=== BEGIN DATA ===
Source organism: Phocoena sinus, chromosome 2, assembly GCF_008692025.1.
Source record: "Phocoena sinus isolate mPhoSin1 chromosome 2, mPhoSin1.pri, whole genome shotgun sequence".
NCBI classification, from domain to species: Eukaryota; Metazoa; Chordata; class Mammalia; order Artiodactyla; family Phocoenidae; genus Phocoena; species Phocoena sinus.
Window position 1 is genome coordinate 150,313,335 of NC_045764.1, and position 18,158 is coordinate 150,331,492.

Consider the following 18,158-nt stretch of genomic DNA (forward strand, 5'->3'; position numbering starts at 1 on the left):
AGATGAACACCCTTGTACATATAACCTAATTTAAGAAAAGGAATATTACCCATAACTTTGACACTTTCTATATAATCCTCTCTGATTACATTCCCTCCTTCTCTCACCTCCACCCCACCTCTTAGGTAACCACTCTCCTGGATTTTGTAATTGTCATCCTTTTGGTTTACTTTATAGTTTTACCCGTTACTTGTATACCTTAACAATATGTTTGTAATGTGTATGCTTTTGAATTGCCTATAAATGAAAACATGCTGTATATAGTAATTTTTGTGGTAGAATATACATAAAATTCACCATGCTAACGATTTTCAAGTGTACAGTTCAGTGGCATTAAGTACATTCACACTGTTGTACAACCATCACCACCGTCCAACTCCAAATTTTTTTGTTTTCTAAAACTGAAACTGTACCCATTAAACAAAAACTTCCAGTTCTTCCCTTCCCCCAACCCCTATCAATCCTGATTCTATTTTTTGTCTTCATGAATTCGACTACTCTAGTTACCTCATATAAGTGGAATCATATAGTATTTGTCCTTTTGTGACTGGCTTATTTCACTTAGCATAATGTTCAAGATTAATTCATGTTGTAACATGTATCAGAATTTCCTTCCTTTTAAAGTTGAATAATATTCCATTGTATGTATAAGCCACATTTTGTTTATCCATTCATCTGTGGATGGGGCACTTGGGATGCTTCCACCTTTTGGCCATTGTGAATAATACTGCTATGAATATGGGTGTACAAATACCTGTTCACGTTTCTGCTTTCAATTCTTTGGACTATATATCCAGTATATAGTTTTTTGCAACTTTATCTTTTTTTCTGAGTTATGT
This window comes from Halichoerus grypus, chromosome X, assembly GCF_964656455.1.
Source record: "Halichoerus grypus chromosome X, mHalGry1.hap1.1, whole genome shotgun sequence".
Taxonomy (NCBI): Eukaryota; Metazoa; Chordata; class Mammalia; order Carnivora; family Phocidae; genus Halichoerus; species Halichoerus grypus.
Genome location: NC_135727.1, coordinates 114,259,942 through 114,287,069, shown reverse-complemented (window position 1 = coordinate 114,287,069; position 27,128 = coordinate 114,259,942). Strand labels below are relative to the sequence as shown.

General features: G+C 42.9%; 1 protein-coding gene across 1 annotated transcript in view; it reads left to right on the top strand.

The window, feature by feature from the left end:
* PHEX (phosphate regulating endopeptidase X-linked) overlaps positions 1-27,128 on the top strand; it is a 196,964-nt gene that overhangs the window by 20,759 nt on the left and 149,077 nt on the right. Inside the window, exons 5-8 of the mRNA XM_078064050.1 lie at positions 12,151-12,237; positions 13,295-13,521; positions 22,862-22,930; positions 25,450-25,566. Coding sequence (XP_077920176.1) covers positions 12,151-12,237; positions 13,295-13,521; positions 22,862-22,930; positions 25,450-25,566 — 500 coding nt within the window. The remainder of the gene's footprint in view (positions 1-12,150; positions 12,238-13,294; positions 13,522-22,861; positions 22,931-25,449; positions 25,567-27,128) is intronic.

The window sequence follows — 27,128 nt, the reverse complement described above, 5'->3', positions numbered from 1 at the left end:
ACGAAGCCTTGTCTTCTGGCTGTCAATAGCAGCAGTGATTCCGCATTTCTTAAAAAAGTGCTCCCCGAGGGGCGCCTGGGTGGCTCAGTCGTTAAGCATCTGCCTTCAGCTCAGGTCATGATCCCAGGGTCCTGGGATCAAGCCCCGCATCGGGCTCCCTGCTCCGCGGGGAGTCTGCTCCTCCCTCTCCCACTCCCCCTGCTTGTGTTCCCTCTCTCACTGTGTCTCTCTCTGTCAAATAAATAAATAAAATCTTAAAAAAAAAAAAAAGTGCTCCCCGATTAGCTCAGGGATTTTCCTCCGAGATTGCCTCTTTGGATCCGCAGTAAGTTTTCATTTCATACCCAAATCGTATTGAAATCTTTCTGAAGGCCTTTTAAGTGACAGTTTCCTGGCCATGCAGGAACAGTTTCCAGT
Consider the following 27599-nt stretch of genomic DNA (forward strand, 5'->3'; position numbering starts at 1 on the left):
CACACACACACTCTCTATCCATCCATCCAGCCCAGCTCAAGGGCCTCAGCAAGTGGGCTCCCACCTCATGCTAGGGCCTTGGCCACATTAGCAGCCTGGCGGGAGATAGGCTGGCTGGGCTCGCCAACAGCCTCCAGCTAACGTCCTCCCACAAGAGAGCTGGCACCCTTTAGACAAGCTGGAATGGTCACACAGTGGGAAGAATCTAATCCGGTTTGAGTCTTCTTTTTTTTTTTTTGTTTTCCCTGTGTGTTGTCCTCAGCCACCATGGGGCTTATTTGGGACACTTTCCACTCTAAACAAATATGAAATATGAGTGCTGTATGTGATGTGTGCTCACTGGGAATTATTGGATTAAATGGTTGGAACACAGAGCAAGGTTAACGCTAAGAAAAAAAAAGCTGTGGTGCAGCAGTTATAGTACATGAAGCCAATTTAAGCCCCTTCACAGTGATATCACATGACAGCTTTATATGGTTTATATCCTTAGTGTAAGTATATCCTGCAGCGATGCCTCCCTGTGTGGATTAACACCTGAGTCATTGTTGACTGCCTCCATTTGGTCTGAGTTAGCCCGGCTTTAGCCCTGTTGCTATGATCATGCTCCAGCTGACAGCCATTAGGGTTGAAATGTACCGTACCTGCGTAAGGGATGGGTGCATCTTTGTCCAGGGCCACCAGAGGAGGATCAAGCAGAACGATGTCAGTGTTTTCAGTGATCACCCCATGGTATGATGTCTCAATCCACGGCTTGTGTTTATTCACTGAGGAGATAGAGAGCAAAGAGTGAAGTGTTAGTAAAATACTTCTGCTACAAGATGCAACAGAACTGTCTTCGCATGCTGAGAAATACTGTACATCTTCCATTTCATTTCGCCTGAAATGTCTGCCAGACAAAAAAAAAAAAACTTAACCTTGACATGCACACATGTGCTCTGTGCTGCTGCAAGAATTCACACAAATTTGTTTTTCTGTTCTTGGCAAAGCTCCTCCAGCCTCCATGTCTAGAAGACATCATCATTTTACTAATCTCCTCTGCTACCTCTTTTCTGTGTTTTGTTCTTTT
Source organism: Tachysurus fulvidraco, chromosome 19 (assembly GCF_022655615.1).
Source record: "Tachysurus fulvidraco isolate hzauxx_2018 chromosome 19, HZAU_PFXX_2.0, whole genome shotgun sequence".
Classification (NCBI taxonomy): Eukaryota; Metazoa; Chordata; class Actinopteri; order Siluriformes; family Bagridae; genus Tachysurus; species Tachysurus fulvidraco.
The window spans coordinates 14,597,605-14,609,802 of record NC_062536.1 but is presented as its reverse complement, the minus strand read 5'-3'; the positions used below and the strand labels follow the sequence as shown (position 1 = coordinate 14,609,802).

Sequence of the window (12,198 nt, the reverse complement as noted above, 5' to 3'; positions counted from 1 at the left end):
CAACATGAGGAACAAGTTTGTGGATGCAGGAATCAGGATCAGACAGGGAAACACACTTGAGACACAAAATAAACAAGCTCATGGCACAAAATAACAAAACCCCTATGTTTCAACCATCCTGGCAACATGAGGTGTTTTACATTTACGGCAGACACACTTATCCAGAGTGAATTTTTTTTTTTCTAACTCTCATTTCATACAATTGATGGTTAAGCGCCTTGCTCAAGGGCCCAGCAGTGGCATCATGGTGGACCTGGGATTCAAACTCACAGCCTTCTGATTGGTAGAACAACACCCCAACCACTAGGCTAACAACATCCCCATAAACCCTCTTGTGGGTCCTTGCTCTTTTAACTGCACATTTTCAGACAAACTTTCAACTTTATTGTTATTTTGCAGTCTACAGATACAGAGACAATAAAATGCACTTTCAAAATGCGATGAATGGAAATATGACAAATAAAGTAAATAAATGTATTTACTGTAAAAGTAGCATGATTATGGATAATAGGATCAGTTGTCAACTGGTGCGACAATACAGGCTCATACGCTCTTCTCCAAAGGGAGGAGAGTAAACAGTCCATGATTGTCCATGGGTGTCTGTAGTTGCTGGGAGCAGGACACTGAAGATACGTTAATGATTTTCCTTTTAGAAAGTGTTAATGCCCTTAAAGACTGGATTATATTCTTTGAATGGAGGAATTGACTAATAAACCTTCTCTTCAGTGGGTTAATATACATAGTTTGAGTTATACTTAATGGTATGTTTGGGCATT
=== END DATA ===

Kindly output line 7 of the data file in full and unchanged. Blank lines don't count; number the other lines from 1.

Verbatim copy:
This window comes from Halichoerus grypus, chromosome X, assembly GCF_964656455.1.